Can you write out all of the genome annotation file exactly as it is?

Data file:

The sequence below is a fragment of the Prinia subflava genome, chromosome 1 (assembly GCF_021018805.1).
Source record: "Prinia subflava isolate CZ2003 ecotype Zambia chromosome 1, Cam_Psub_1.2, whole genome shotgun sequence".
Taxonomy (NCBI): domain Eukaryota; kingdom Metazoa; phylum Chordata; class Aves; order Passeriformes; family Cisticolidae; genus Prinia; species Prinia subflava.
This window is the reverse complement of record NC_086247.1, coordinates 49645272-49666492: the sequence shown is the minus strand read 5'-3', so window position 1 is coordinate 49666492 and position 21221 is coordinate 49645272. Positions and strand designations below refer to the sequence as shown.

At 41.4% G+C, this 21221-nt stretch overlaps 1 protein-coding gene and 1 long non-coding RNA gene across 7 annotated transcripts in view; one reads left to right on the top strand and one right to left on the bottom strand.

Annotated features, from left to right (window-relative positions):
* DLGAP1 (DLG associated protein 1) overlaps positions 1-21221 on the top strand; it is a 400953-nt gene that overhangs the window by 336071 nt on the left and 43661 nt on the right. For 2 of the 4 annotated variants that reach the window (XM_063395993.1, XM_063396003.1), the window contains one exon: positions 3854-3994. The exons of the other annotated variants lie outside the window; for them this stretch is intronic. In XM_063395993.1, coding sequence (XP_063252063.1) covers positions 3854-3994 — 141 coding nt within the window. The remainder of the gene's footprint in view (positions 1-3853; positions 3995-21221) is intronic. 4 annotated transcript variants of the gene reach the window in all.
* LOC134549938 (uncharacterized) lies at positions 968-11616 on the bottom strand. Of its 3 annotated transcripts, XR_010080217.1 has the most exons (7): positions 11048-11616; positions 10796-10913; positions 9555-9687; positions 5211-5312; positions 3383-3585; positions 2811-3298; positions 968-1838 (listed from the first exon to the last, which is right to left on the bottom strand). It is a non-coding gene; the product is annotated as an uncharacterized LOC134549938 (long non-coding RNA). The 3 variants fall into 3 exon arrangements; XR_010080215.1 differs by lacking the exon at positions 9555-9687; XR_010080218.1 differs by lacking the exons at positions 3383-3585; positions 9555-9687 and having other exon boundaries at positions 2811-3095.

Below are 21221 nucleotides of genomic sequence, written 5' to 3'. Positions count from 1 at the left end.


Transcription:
The sequence below is a fragment of the Prinia subflava genome, chromosome 1 (assembly GCF_021018805.1).
Source record: "Prinia subflava isolate CZ2003 ecotype Zambia chromosome 1, Cam_Psub_1.2, whole genome shotgun sequence".
Taxonomy (NCBI): domain Eukaryota; kingdom Metazoa; phylum Chordata; class Aves; order Passeriformes; family Cisticolidae; genus Prinia; species Prinia subflava.
This window is the reverse complement of record NC_086247.1, coordinates 49645272-49666492: the sequence shown is the minus strand read 5'-3', so window position 1 is coordinate 49666492 and position 21221 is coordinate 49645272. Positions and strand designations below refer to the sequence as shown.

At 41.4% G+C, this 21221-nt stretch overlaps 1 protein-coding gene and 1 long non-coding RNA gene across 7 annotated transcripts in view; one reads left to right on the top strand and one right to left on the bottom strand.

Annotated features, from left to right (window-relative positions):
* DLGAP1 (DLG associated protein 1) overlaps positions 1-21221 on the top strand; it is a 400953-nt gene that overhangs the window by 336071 nt on the left and 43661 nt on the right. For 2 of the 4 annotated variants that reach the window (XM_063395993.1, XM_063396003.1), the window contains one exon: positions 3854-3994. The exons of the other annotated variants lie outside the window; for them this stretch is intronic. In XM_063395993.1, coding sequence (XP_063252063.1) covers positions 3854-3994 — 141 coding nt within the window. The remainder of the gene's footprint in view (positions 1-3853; positions 3995-21221) is intronic. 4 annotated transcript variants of the gene reach the window in all.
* LOC134549938 (uncharacterized) lies at positions 968-11616 on the bottom strand. Of its 3 annotated transcripts, XR_010080217.1 has the most exons (7): positions 11048-11616; positions 10796-10913; positions 9555-9687; positions 5211-5312; positions 3383-3585; positions 2811-3298; positions 968-1838 (listed from the first exon to the last, which is right to left on the bottom strand). It is a non-coding gene; the product is annotated as an uncharacterized LOC134549938 (long non-coding RNA). The 3 variants fall into 3 exon arrangements; XR_010080215.1 differs by lacking the exon at positions 9555-9687; XR_010080218.1 differs by lacking the exons at positions 3383-3585; positions 9555-9687 and having other exon boundaries at positions 2811-3095.

Below are 21221 nucleotides of genomic sequence, written 5' to 3'. Positions count from 1 at the left end.